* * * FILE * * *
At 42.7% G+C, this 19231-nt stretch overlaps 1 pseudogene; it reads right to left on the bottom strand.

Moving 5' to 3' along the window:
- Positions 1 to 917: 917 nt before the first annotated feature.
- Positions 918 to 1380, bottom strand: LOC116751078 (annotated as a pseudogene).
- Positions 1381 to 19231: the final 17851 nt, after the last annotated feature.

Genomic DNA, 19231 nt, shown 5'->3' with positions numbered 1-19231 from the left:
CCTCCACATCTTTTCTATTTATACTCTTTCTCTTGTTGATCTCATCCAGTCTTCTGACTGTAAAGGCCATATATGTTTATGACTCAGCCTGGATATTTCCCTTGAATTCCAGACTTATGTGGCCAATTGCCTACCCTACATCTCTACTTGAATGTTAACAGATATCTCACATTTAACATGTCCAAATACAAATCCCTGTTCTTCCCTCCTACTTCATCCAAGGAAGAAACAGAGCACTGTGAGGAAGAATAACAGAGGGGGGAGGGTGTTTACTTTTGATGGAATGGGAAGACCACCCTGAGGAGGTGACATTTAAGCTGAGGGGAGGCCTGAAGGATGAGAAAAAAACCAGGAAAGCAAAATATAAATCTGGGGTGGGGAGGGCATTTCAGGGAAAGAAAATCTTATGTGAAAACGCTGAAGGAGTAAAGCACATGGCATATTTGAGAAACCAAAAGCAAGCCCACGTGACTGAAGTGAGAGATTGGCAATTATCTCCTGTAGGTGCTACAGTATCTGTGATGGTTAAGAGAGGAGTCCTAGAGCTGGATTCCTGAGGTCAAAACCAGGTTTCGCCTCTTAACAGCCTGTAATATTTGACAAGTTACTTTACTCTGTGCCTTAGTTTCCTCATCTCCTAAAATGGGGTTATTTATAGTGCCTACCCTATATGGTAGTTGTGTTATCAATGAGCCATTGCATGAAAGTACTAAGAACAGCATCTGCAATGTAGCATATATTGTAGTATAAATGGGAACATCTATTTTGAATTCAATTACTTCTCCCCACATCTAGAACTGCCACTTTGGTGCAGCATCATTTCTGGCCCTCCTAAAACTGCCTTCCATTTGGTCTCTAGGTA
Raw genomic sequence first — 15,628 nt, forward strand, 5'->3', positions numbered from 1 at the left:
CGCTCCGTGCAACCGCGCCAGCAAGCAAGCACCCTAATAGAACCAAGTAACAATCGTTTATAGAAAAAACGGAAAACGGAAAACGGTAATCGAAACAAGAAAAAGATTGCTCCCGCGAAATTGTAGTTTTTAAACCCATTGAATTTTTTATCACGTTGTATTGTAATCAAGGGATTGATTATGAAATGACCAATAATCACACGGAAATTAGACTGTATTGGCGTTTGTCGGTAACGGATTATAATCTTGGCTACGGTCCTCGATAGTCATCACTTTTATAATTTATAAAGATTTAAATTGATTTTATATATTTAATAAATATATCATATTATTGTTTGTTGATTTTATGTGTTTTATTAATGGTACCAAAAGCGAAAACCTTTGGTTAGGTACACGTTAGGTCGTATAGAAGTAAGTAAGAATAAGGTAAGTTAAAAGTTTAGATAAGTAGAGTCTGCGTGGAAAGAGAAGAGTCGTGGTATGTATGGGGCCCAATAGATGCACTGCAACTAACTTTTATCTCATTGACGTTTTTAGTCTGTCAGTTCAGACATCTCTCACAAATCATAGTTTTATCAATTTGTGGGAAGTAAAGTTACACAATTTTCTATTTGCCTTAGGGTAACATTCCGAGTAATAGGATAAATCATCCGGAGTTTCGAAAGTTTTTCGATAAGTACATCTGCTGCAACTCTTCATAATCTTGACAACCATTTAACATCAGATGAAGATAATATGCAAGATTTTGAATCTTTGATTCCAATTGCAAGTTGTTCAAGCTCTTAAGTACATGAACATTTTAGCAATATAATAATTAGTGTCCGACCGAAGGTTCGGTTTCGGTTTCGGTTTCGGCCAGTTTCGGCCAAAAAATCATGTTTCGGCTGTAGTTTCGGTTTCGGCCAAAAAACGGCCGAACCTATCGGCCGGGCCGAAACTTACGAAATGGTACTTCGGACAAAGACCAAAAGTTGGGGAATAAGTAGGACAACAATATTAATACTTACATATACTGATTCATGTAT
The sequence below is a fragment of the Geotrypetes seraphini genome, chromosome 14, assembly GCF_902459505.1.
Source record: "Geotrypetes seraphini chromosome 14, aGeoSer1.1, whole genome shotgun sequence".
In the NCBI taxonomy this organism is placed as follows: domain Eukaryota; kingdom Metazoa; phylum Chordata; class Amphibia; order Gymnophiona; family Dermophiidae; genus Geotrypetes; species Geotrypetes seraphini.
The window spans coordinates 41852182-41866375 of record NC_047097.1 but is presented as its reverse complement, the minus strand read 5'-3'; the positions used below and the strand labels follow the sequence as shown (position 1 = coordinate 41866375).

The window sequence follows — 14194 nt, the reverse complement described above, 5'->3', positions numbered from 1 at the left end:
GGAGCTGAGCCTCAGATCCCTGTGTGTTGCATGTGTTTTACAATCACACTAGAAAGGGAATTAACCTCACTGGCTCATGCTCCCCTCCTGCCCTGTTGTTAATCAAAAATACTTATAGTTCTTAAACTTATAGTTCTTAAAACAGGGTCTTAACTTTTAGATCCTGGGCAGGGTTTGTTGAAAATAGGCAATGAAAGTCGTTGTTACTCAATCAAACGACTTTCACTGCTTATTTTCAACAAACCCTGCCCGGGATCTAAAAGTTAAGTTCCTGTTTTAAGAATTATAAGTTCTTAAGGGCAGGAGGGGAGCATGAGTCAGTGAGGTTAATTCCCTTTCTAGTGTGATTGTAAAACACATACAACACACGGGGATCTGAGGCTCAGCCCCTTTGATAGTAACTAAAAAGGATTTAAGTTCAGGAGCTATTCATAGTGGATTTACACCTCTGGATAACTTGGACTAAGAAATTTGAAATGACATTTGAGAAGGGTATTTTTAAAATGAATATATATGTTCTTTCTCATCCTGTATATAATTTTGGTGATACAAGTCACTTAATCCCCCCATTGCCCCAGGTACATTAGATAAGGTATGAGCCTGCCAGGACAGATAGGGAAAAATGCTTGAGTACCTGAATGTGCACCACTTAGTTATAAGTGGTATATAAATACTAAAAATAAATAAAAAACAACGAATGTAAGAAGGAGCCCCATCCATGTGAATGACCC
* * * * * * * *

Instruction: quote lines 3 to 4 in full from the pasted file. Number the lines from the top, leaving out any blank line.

- Positions 1 to 917: 917 nt before the first annotated feature.
- Positions 918 to 1380, bottom strand: LOC116751078 (annotated as a pseudogene).